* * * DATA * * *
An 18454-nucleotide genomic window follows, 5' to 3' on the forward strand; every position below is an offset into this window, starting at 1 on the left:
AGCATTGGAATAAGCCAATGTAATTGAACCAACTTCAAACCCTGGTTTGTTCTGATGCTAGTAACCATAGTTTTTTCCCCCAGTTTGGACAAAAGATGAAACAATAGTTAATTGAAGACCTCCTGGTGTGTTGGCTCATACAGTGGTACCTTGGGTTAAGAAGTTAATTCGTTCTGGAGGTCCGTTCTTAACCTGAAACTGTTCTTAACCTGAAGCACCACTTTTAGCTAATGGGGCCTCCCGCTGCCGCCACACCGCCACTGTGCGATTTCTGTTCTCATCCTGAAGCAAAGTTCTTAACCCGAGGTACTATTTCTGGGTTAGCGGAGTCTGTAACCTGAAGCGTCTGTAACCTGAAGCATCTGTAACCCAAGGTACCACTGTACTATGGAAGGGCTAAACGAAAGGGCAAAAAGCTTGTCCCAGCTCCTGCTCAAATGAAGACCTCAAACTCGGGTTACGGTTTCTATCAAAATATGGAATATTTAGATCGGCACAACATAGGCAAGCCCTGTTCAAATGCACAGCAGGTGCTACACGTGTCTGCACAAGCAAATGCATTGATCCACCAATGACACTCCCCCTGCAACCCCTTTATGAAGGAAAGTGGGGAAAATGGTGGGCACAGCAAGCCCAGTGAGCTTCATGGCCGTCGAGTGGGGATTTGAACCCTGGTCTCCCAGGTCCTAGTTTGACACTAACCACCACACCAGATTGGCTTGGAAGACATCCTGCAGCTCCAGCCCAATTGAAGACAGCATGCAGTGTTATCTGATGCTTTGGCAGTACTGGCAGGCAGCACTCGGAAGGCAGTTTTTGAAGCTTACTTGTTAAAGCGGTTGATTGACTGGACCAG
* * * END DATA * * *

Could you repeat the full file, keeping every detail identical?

An 18454-nucleotide genomic window follows, 5' to 3' on the forward strand; every position below is an offset into this window, starting at 1 on the left:
AGCATTGGAATAAGCCAATGTAATTGAACCAACTTCAAACCCTGGTTTGTTCTGATGCTAGTAACCATAGTTTTTTCCCCCAGTTTGGACAAAAGATGAAACAATAGTTAATTGAAGACCTCCTGGTGTGTTGGCTCATACAGTGGTACCTTGGGTTAAGAAGTTAATTCGTTCTGGAGGTCCGTTCTTAACCTGAAACTGTTCTTAACCTGAAGCACCACTTTTAGCTAATGGGGCCTCCCGCTGCCGCCACACCGCCACTGTGCGATTTCTGTTCTCATCCTGAAGCAAAGTTCTTAACCCGAGGTACTATTTCTGGGTTAGCGGAGTCTGTAACCTGAAGCGTCTGTAACCTGAAGCATCTGTAACCCAAGGTACCACTGTACTATGGAAGGGCTAAACGAAAGGGCAAAAAGCTTGTCCCAGCTCCTGCTCAAATGAAGACCTCAAACTCGGGTTACGGTTTCTATCAAAATATGGAATATTTAGATCGGCACAACATAGGCAAGCCCTGTTCAAATGCACAGCAGGTGCTACACGTGTCTGCACAAGCAAATGCATTGATCCACCAATGACACTCCCCCTGCAACCCCTTTATGAAGGAAAGTGGGGAAAATGGTGGGCACAGCAAGCCCAGTGAGCTTCATGGCCGTCGAGTGGGGATTTGAACCCTGGTCTCCCAGGTCCTAGTTTGACACTAACCACCACACCAGATTGGCTTGGAAGACATCCTGCAGCTCCAGCCCAATTGAAGACAGCATGCAGTGTTATCTGATGCTTTGGCAGTACTGGCAGGCAGCACTCGGAAGGCAGTTTTTGAAGCTTACTTGTTAAAGCGGTTGATTGACTGGACCAG